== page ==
When the predawn sky howled and the threshers of wind chewed miles-wide holes in Macon’s west and south sides a year ago, what could have been the bleakest of Mother’s Days broke ugly and gave way to the clear-bluest of days.
How no one in town died in that dark instant of tree-flinging fury still has folks shrugging their shoulders, thanking the Lord.
In the weeks and months that followed, renters would scramble to find new addresses that did not come furnished with crash-landed oak trunks in the living rooms and 80-year-old pines keeled on the rooftops.
Other residents turned to kinfolk, to church volunteers, to down-the-street neighbors who, up to then, they had scarcely been introduced to. For many of them, the only hope of patching the wreckage came in the form of helping hands from relative strangers.
Johnny Taylor, a 42-year-old FedEx courier, lives on a hilltop a little less than a mile east of Interstate 475. Trees from down the road sailed into his blue-trimmed, one-story brick house.
“I guess with my house being at the top of the street, it just dropped them here,” Taylor said last week.
His house, as a neighbor puts it, “was creamed.”
From the edge of his front yard on Wynnwood Drive, you can see Bloomfield Road a quarter-mile or so to the west. Before the storm, treetops blocked that view. Taylor misses the shade.
For two months after the May 11 tempest, Taylor and his wife stayed with relatives while their house was put back together.
He refers to the Sunday storm as “the day,” the day when “it smelled like Christmas on Mother’s Day. ... Pine trees everywhere.”
After that, Taylor said, “The whole summer was shot. It was rough at least till Christmas.”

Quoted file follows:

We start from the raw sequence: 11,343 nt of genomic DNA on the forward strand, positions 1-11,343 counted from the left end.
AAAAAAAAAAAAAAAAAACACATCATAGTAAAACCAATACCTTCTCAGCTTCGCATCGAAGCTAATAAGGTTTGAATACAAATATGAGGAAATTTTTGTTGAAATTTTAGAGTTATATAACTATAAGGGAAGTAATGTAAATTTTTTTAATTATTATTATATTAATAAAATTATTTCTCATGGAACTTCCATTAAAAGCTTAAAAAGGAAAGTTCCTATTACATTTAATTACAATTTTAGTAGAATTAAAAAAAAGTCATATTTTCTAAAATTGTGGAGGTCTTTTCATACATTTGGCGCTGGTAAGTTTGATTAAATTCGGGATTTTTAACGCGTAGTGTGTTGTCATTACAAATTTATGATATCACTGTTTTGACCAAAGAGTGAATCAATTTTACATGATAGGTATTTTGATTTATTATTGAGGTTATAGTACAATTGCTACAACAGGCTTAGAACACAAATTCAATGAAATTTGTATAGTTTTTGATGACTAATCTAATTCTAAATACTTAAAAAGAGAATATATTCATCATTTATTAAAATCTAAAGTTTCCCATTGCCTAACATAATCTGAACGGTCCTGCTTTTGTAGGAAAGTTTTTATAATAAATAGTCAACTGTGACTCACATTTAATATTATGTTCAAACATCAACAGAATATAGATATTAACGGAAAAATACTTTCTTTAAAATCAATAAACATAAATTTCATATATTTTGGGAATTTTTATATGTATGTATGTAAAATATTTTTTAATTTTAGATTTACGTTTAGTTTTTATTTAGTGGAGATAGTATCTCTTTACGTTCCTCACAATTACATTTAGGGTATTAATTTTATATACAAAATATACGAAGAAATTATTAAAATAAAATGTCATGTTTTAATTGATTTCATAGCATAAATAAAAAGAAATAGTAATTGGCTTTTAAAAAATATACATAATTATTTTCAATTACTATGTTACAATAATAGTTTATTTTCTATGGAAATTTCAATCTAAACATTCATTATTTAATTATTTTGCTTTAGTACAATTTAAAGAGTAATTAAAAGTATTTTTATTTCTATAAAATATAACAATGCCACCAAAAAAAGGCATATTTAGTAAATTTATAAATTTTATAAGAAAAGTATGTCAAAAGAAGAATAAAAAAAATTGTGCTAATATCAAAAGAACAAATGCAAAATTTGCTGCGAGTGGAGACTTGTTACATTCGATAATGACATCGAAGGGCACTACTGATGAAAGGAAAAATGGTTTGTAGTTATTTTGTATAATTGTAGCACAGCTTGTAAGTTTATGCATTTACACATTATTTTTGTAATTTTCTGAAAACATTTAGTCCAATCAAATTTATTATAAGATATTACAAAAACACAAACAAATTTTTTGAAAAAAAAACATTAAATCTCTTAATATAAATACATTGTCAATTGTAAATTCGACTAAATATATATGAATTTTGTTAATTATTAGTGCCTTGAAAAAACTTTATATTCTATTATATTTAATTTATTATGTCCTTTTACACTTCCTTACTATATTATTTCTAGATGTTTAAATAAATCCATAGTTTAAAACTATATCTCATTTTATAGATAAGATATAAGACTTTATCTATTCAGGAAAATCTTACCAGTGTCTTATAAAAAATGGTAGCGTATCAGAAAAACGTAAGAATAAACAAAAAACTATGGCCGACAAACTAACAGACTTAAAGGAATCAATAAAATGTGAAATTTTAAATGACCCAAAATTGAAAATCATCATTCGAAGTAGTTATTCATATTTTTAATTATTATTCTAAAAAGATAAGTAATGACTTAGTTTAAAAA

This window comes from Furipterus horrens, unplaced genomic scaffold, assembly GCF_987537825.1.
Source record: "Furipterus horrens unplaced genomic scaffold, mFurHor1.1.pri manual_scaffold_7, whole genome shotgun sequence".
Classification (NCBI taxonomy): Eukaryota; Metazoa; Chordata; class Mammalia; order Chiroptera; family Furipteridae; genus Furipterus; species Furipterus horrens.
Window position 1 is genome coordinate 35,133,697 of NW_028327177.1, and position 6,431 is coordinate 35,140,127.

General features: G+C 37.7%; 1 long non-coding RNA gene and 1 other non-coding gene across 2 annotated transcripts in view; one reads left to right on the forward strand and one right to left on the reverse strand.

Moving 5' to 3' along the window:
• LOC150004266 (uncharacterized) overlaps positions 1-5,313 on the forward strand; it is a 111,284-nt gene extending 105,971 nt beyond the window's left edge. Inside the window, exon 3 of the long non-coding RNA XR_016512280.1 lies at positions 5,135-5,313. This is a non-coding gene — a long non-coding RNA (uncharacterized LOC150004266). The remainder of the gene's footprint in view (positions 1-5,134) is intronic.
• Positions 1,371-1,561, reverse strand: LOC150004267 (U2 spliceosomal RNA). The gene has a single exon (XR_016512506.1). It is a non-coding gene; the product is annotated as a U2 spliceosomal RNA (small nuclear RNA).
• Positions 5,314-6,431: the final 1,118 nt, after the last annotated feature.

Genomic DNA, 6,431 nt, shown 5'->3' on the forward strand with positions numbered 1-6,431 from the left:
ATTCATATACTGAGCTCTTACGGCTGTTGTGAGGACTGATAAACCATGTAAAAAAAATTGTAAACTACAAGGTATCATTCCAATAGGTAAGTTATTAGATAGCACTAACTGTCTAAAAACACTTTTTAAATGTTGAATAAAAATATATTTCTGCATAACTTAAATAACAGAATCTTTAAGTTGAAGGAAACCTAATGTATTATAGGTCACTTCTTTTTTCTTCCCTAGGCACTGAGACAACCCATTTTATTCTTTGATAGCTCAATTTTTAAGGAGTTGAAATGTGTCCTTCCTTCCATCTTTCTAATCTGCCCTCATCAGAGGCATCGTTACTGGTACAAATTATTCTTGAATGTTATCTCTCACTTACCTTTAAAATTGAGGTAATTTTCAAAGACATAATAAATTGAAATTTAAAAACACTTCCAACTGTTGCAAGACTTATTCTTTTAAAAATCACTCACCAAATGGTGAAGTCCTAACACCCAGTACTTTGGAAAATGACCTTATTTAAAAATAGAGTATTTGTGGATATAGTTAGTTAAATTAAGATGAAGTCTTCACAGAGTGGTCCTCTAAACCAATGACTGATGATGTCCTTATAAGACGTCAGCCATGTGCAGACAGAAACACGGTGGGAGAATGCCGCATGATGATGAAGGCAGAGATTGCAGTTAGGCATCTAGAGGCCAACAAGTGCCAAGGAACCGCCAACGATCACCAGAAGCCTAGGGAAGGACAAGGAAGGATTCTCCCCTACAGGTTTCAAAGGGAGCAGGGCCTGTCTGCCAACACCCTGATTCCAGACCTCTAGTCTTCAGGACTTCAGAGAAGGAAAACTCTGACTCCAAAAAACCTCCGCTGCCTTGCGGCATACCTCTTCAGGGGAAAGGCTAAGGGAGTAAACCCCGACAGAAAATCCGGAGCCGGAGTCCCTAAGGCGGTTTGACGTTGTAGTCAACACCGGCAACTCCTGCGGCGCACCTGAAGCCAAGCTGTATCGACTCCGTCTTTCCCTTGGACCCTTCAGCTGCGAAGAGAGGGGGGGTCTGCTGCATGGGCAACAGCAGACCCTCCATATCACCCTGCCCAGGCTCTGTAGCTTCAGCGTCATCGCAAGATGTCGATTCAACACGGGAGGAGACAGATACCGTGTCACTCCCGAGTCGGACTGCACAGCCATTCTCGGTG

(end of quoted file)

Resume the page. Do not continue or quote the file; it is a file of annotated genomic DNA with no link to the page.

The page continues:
He figures he had less than $50,000 in property smooshed. He points out neighbors who had it worse, ones down the street whose homes’ foundations were rocked, fences smashed.
A year after the devastation, from the outside at least, Taylor’s place appears to be back to normal.
But, he said, “You can’t get it back the way it was.”
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Tree limbs are still falling.
Twisted and mangled ones that were all but wrenched from their trunks and left hanging by a shred, vines and luck are still hitting the ground in Johnnie Murner’s Downing Circle neighborhood.
Murner lives off Canterbury Road in a subdivision bounded by Eisenhower Parkway, Pio Nono Avenue and Southwest High School. The neighborhood, behind the old Westgate Mall, was built on some of the highest ground in south Macon. Last May, it became a tornado’s speed bump.
Shingles were stripped from Murner’s roof and snapped-off sweet-gum branches smacked into his house. He couldn’t get his truck out of his driveway for three days.
“Got a new roof out of it,” said Murner, 63, who works in the produce department at a grocery store. “After the initial cleanup, for us, it’s been pretty good. The insurance took care of getting the roof fixed. ... But it wasn’t fun.”
To cope, Murner said, “I didn’t really think about coming back from it. I was just about getting through it.”
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Around the bend from Murner’s place, north and west up Canterbury toward the Academy Sports mart, 85-year-old Edward Rumney was working in his front yard the other day.
The retired aircraft mechanic lived to tell when a tornado-tossed pine top exploded through his roof and just missed his head, hammering parts of three rooms.
Gazing out at the tree line now, Rumney spoke of the pine canopy that once shrouded his and his neighbors’ houses. Theirs is a landscape reduced to stumps.
“It looks like it just happened,” he said.